|Authors: ||I. Säumel, I. Kowarik, S. Butenschön|
|Keywords: ||horticultural history, municipal parks, plant use, species introduction, urban biodiversity|
Historical communal parks are local hotspots of biodiversity within the urban area and crucial elements for liveable cities in our future warmer world, provide a wide range of ecological services and are a part of our common European cultural heritage.
Using an interdisciplinary approach, we analysed the effects of horticultural history of urban parks originating from the 19th and early 20th centuries on local floras along a gradient from Central to South Eastern Europe.
We focused on principles of park design, historical planting patterns and their impacts on current species distribution.
Early results revealed the existence of a transnational network of garden designers at that time.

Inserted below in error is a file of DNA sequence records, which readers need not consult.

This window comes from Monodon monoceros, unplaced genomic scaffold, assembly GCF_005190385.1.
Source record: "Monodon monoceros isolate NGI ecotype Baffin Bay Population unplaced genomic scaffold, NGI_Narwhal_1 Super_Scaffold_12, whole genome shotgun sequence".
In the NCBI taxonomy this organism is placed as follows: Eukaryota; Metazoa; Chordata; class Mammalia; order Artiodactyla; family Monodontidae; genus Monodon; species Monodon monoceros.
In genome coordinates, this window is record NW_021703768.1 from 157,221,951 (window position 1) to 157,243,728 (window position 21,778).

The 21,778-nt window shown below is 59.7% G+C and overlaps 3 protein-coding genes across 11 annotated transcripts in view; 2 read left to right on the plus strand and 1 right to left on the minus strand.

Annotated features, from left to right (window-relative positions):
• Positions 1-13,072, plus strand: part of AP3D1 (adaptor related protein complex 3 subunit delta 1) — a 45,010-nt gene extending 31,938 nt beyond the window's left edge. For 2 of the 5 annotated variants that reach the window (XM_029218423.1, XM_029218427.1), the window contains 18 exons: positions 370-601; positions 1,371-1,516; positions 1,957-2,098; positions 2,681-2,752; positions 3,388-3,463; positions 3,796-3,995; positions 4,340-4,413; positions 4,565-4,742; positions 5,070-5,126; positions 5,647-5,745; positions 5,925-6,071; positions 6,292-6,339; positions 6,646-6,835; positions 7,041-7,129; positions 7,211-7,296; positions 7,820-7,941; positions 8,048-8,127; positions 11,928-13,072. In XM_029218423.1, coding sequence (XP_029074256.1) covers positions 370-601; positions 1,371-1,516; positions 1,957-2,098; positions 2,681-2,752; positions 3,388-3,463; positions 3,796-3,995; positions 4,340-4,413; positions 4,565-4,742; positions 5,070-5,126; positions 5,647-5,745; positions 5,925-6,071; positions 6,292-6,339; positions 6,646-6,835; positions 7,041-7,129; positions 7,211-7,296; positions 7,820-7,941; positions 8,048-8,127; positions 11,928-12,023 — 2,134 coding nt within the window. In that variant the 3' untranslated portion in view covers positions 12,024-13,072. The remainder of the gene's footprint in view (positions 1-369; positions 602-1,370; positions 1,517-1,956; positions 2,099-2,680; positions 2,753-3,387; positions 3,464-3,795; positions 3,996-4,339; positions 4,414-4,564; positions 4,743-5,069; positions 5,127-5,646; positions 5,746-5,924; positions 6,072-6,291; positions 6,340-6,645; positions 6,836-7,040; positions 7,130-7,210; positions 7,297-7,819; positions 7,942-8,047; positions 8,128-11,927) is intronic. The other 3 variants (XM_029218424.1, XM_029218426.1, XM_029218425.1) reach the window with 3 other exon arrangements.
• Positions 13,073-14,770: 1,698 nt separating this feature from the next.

Our results also suggest a trend at the European scale towards a common fashion of planting exotics, as 66% of species on the planting lists were exotics, 59% of the species were planted in two or more parks in Germany and Hungary and similarities in planting lists did not decrease with increasing geographical distance of parks.
Thus far, 20% of the exotics planted in the studied parks have become naturalised and established far from the former sites of cultivation.
Plantings in urban parks drive biological invasions.
Our ongoing project is expected to offer further insights into the interplay of cultural and ecological processes in urban landscapes over decades by quantifying the spread of a large set of cultivated exotics in specific historical parks across Europe.
We have evidence that current species composition and distribution patterns – which will strongly influence the future spread of species – can be traced back to historical planting patterns.
Download Adobe Acrobat Reader (free software to read PDF files)
URL www.actahort.org Hosted by KU Leuven